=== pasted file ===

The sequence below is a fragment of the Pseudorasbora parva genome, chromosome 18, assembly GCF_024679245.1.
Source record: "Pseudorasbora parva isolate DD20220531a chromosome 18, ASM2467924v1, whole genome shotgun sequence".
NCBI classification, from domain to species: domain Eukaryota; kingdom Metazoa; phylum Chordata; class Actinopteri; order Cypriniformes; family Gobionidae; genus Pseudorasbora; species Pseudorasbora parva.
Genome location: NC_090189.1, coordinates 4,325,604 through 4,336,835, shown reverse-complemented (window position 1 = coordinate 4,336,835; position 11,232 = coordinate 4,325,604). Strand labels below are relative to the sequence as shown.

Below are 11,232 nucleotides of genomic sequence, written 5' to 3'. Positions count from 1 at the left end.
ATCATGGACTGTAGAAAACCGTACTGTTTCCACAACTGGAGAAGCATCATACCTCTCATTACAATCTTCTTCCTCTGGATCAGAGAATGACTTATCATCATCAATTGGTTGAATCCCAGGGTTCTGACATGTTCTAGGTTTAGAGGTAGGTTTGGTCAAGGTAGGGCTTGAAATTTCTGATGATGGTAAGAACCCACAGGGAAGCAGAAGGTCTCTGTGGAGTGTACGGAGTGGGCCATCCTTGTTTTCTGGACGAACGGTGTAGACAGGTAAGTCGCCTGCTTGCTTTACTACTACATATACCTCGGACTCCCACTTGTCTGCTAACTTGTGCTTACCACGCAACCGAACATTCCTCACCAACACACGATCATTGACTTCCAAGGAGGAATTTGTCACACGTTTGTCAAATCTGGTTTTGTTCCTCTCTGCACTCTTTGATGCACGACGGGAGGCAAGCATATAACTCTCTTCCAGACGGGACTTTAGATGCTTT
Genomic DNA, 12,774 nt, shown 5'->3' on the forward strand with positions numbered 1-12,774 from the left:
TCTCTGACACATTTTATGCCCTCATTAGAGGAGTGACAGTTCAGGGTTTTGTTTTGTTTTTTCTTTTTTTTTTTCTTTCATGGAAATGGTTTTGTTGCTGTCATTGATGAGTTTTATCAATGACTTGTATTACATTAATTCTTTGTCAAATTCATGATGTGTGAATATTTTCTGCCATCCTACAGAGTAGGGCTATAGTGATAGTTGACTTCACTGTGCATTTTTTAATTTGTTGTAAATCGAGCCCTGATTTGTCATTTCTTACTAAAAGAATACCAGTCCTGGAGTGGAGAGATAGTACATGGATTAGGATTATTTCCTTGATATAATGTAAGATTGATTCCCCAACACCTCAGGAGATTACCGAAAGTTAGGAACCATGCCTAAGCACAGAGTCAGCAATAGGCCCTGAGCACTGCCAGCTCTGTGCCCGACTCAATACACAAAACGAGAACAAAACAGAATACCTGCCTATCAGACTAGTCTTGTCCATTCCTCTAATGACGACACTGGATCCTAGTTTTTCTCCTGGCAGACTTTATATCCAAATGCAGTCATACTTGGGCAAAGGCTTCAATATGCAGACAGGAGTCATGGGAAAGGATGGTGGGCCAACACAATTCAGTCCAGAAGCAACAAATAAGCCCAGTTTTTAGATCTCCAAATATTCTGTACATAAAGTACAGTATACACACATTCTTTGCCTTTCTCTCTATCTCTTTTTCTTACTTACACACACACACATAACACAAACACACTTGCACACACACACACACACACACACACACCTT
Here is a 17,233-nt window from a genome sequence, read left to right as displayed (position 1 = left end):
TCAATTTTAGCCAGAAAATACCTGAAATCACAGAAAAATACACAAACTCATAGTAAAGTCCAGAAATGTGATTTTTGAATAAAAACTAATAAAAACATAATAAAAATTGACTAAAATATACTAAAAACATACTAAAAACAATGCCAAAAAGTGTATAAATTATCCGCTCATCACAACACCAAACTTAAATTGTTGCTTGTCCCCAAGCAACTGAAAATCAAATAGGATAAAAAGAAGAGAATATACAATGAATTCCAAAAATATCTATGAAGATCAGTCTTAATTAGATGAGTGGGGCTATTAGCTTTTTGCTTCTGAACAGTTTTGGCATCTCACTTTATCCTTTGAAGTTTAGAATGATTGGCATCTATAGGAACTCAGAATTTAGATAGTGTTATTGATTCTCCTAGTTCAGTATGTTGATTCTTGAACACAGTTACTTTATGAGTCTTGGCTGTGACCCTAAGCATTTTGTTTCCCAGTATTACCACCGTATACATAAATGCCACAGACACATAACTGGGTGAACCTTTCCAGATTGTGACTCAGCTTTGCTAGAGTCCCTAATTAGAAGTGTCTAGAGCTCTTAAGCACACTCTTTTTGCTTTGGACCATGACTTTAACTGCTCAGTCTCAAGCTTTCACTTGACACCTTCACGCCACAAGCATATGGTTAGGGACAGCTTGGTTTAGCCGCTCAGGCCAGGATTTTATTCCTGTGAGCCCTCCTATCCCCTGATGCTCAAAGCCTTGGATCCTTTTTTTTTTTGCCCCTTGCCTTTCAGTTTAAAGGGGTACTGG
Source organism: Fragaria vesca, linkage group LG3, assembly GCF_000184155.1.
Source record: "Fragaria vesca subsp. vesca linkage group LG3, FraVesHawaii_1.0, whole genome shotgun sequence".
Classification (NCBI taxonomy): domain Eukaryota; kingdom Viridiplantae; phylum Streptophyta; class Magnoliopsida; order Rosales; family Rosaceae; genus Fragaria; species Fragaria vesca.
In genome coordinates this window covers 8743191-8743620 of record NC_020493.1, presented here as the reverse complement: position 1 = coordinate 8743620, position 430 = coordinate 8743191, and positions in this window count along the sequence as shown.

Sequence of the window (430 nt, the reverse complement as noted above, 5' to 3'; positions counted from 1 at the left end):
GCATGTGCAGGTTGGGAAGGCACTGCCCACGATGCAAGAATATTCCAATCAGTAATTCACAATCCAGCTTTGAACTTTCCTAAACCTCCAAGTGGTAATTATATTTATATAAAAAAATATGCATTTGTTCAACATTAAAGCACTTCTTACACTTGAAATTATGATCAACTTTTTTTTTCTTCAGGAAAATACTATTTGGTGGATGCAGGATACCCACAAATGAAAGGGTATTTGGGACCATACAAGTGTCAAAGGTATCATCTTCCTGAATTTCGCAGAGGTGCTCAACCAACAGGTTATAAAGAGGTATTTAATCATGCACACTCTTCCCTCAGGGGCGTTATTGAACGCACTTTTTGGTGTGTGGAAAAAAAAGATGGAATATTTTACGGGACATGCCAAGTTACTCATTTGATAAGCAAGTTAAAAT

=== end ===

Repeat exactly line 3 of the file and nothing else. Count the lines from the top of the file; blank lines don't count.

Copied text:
NCBI classification, from domain to species: domain Eukaryota; kingdom Metazoa; phylum Chordata; class Actinopteri; order Cypriniformes; family Gobionidae; genus Pseudorasbora; species Pseudorasbora parva.